Written by Jill Weisenberger, MS, RD, CDE
It seems fitting that May is Mediterranean Diet Month. May is the month for visiting farmers markets. Finally! After a few dreary months of dreary fruits and vegetables, the markets in Williamsburg, Yorktown, Newport News and elsewhere in Hampton Roads offer up a bounty of fresh and delicious harbingers of good health. And that is much like the meals served in the countries surrounding the Mediterranean Sea. A standout of a Mediterranean-style diet is its fresh taste. Meals are seasoned and prepared in ways that make flavors pop. They aren’t hidden under thick layers of cheese, heavy sauces or deep-fried breading. Rather food is seasoned with herbs, spices, citrus, flavorful vinegars and high-quality olive oil. I love this time of year when I can find 10 or so fresh herbs in my backyard.
There’s no denying the benefit of a following a Mediterranean-style diet. Researchers find that such a diet is linked to less cognitive decline with aging, less heart disease, improvements in metabolic syndrome, reductions in some types of cancer, and still more health benefits. I often bring in components of a Mediterranean-style diet when working with my patients with diabetes, high blood pressure, high cholesterol and more. Inevitably, we see good results. And a side benefit is that the food tastes great.
Each country surrounding the Mediterranean Sea has access to different locally grown foods, and the people have different preferences based on culture. However, there are many similarities as is depicted in the Mediterranean Diet Pyramid. In general, you’ll find the following:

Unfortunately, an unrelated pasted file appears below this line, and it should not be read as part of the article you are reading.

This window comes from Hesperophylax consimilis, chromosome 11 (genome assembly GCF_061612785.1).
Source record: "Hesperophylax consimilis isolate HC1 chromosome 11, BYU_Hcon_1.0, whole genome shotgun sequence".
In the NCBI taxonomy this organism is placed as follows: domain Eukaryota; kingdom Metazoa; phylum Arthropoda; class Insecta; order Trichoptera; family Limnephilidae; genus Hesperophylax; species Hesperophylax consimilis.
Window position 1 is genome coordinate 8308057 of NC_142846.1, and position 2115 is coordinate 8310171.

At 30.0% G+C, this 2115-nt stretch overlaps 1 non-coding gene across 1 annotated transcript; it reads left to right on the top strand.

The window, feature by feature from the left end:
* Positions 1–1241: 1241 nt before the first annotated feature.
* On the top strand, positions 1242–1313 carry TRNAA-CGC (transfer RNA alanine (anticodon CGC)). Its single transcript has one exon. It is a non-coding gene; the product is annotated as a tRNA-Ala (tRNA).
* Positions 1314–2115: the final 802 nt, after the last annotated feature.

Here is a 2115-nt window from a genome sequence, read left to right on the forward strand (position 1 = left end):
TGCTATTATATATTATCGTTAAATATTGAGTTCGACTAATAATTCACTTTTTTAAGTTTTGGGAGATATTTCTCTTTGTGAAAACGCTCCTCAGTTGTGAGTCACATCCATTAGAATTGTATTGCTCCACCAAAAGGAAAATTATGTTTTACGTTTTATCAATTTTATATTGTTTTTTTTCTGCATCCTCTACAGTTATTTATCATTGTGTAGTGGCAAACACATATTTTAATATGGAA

- Whole and minimally processed foods are selected over highly processed foods.
- Olive oil is the main source of fat in cooking. Nuts also provide a good portion of the fat consumed.
- Legumes such as beans and lentils are eaten a few times each week. So are fish and shellfish.
- Both cooked vegetables and salads are eaten daily, often even at breakfast.
- Fruit is consumed daily. It’s a common dessert.
- Wine is frequently consumed with meals.
- Red meat, including veal, pork and lamb, are eaten just a few times per month.
- Sweets and sugary drinks are consumed only now and then.
If you’d like to start eating more like a Mediterranean, pick one or two of these dietary practices to get started. For me, well I have just one big area of discrepancy. As a lover of most sweets and all things dark chocolate, I rarely have fruit for dessert and I often have something far less nutritious. In honor of Mediterranean Diet Month and to honor my own health, I think I’ll eat fruit for dessert at least one evening per week. It may not sound like much, but it’s a start. How about you? What will you do this month? If you’re not sure where to start, check out some of the recipes at Oldways (www.oldwayspt.org). I haven’t seen it yet, but Oldways has a new book, Oldways 4-Week Mediterranean Diet Menu Plan. They’re offering 10% off during May.